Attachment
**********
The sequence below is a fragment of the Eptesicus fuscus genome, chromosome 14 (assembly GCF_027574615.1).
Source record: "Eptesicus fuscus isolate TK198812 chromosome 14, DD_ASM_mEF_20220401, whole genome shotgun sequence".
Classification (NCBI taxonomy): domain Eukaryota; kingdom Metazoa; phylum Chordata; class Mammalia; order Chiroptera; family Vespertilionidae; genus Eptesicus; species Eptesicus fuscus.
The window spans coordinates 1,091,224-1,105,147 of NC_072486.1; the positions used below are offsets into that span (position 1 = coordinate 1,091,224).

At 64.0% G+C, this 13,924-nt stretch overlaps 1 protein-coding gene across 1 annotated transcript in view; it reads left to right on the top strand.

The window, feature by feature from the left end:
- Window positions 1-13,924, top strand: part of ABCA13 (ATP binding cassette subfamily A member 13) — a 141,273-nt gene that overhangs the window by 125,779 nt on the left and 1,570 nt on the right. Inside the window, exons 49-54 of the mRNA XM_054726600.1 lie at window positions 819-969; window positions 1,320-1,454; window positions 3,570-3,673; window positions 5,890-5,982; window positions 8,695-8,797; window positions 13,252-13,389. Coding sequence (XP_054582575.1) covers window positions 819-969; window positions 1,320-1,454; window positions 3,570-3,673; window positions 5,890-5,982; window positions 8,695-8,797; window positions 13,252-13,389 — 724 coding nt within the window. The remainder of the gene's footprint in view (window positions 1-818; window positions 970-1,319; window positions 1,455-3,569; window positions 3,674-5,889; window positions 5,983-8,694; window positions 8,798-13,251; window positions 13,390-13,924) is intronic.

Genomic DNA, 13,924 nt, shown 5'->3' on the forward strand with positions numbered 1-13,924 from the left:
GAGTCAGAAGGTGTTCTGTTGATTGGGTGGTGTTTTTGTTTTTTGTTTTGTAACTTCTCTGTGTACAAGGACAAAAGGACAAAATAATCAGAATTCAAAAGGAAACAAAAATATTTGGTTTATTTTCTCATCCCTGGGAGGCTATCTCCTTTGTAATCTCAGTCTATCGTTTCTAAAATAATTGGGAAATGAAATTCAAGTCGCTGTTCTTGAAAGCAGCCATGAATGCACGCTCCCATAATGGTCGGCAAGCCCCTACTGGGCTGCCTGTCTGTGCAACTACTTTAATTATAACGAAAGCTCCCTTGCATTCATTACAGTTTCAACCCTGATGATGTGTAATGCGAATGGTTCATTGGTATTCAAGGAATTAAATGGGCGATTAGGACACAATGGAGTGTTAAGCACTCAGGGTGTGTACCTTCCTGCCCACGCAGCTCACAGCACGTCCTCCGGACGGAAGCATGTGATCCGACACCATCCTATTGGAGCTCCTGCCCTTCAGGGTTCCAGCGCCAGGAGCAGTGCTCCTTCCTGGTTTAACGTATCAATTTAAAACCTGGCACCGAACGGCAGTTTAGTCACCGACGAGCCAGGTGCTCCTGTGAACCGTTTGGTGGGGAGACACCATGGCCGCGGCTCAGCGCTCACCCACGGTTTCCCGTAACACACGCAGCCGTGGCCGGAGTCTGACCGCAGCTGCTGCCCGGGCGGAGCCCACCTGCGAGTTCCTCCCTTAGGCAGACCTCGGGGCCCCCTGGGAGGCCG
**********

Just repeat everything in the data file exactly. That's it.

The sequence below is a fragment of the Eptesicus fuscus genome, chromosome 14 (assembly GCF_027574615.1).
Source record: "Eptesicus fuscus isolate TK198812 chromosome 14, DD_ASM_mEF_20220401, whole genome shotgun sequence".
Classification (NCBI taxonomy): domain Eukaryota; kingdom Metazoa; phylum Chordata; class Mammalia; order Chiroptera; family Vespertilionidae; genus Eptesicus; species Eptesicus fuscus.
The window spans coordinates 1,091,224-1,105,147 of NC_072486.1; the positions used below are offsets into that span (position 1 = coordinate 1,091,224).

At 64.0% G+C, this 13,924-nt stretch overlaps 1 protein-coding gene across 1 annotated transcript in view; it reads left to right on the top strand.

The window, feature by feature from the left end:
- Window positions 1-13,924, top strand: part of ABCA13 (ATP binding cassette subfamily A member 13) — a 141,273-nt gene that overhangs the window by 125,779 nt on the left and 1,570 nt on the right. Inside the window, exons 49-54 of the mRNA XM_054726600.1 lie at window positions 819-969; window positions 1,320-1,454; window positions 3,570-3,673; window positions 5,890-5,982; window positions 8,695-8,797; window positions 13,252-13,389. Coding sequence (XP_054582575.1) covers window positions 819-969; window positions 1,320-1,454; window positions 3,570-3,673; window positions 5,890-5,982; window positions 8,695-8,797; window positions 13,252-13,389 — 724 coding nt within the window. The remainder of the gene's footprint in view (window positions 1-818; window positions 970-1,319; window positions 1,455-3,569; window positions 3,674-5,889; window positions 5,983-8,694; window positions 8,798-13,251; window positions 13,390-13,924) is intronic.

Genomic DNA, 13,924 nt, shown 5'->3' on the forward strand with positions numbered 1-13,924 from the left:
GAGTCAGAAGGTGTTCTGTTGATTGGGTGGTGTTTTTGTTTTTTGTTTTGTAACTTCTCTGTGTACAAGGACAAAAGGACAAAATAATCAGAATTCAAAAGGAAACAAAAATATTTGGTTTATTTTCTCATCCCTGGGAGGCTATCTCCTTTGTAATCTCAGTCTATCGTTTCTAAAATAATTGGGAAATGAAATTCAAGTCGCTGTTCTTGAAAGCAGCCATGAATGCACGCTCCCATAATGGTCGGCAAGCCCCTACTGGGCTGCCTGTCTGTGCAACTACTTTAATTATAACGAAAGCTCCCTTGCATTCATTACAGTTTCAACCCTGATGATGTGTAATGCGAATGGTTCATTGGTATTCAAGGAATTAAATGGGCGATTAGGACACAATGGAGTGTTAAGCACTCAGGGTGTGTACCTTCCTGCCCACGCAGCTCACAGCACGTCCTCCGGACGGAAGCATGTGATCCGACACCATCCTATTGGAGCTCCTGCCCTTCAGGGTTCCAGCGCCAGGAGCAGTGCTCCTTCCTGGTTTAACGTATCAATTTAAAACCTGGCACCGAACGGCAGTTTAGTCACCGACGAGCCAGGTGCTCCTGTGAACCGTTTGGTGGGGAGACACCATGGCCGCGGCTCAGCGCTCACCCACGGTTTCCCGTAACACACGCAGCCGTGGCCGGAGTCTGACCGCAGCTGCTGCCCGGGCGGAGCCCACCTGCGAGTTCCTCCCTTAGGCAGACCTCGGGGCCCCCTGGGAGGCCG